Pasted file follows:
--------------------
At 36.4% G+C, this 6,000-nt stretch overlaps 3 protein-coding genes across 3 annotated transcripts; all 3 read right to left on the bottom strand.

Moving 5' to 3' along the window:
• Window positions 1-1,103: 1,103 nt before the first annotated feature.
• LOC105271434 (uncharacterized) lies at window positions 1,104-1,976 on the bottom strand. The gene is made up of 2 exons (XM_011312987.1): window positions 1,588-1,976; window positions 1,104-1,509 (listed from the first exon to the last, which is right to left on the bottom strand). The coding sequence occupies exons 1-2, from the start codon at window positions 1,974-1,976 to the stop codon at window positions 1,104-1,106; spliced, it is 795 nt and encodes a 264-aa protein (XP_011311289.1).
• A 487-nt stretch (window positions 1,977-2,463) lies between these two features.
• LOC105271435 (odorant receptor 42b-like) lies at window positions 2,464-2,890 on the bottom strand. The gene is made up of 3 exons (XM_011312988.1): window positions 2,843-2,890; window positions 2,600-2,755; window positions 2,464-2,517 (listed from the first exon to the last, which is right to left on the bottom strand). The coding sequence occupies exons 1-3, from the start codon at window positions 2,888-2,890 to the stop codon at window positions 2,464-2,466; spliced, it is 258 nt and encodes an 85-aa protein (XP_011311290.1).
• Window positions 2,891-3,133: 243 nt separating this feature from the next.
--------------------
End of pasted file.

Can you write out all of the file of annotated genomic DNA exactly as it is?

At 36.4% G+C, this 6,000-nt stretch overlaps 3 protein-coding genes across 3 annotated transcripts; all 3 read right to left on the bottom strand.

Moving 5' to 3' along the window:
• Window positions 1-1,103: 1,103 nt before the first annotated feature.
• LOC105271434 (uncharacterized) lies at window positions 1,104-1,976 on the bottom strand. The gene is made up of 2 exons (XM_011312987.1): window positions 1,588-1,976; window positions 1,104-1,509 (listed from the first exon to the last, which is right to left on the bottom strand). The coding sequence occupies exons 1-2, from the start codon at window positions 1,974-1,976 to the stop codon at window positions 1,104-1,106; spliced, it is 795 nt and encodes a 264-aa protein (XP_011311289.1).
• A 487-nt stretch (window positions 1,977-2,463) lies between these two features.
• LOC105271435 (odorant receptor 42b-like) lies at window positions 2,464-2,890 on the bottom strand. The gene is made up of 3 exons (XM_011312988.1): window positions 2,843-2,890; window positions 2,600-2,755; window positions 2,464-2,517 (listed from the first exon to the last, which is right to left on the bottom strand). The coding sequence occupies exons 1-3, from the start codon at window positions 2,888-2,890 to the stop codon at window positions 2,464-2,466; spliced, it is 258 nt and encodes an 85-aa protein (XP_011311290.1).
• Window positions 2,891-3,133: 243 nt separating this feature from the next.